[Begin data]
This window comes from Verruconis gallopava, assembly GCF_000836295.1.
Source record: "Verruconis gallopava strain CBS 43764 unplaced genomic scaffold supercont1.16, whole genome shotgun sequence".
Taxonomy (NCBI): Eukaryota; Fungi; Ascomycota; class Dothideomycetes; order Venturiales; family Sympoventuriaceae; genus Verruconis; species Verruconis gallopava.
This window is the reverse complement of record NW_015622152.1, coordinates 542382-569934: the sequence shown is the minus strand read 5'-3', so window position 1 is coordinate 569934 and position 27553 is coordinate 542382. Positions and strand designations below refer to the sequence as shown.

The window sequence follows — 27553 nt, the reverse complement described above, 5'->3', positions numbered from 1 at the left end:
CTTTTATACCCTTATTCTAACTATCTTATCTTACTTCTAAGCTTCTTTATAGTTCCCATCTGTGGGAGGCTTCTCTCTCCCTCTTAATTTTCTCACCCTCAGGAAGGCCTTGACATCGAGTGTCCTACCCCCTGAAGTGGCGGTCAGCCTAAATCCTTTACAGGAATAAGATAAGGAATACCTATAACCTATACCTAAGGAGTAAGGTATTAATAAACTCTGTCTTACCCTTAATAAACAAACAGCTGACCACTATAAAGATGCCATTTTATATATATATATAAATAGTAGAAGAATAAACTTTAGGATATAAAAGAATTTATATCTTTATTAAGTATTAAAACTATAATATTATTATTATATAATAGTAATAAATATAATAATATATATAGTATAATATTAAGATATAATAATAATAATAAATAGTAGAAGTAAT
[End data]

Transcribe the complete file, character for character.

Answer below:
This window comes from Verruconis gallopava, assembly GCF_000836295.1.
Source record: "Verruconis gallopava strain CBS 43764 unplaced genomic scaffold supercont1.16, whole genome shotgun sequence".
Taxonomy (NCBI): Eukaryota; Fungi; Ascomycota; class Dothideomycetes; order Venturiales; family Sympoventuriaceae; genus Verruconis; species Verruconis gallopava.
This window is the reverse complement of record NW_015622152.1, coordinates 542382-569934: the sequence shown is the minus strand read 5'-3', so window position 1 is coordinate 569934 and position 27553 is coordinate 542382. Positions and strand designations below refer to the sequence as shown.

The window sequence follows — 27553 nt, the reverse complement described above, 5'->3', positions numbered from 1 at the left end:
CTTTTATACCCTTATTCTAACTATCTTATCTTACTTCTAAGCTTCTTTATAGTTCCCATCTGTGGGAGGCTTCTCTCTCCCTCTTAATTTTCTCACCCTCAGGAAGGCCTTGACATCGAGTGTCCTACCCCCTGAAGTGGCGGTCAGCCTAAATCCTTTACAGGAATAAGATAAGGAATACCTATAACCTATACCTAAGGAGTAAGGTATTAATAAACTCTGTCTTACCCTTAATAAACAAACAGCTGACCACTATAAAGATGCCATTTTATATATATATATAAATAGTAGAAGAATAAACTTTAGGATATAAAAGAATTTATATCTTTATTAAGTATTAAAACTATAATATTATTATTATATAATAGTAATAAATATAATAATATATATAGTATAATATTAAGATATAATAATAATAATAAATAGTAGAAGTAAT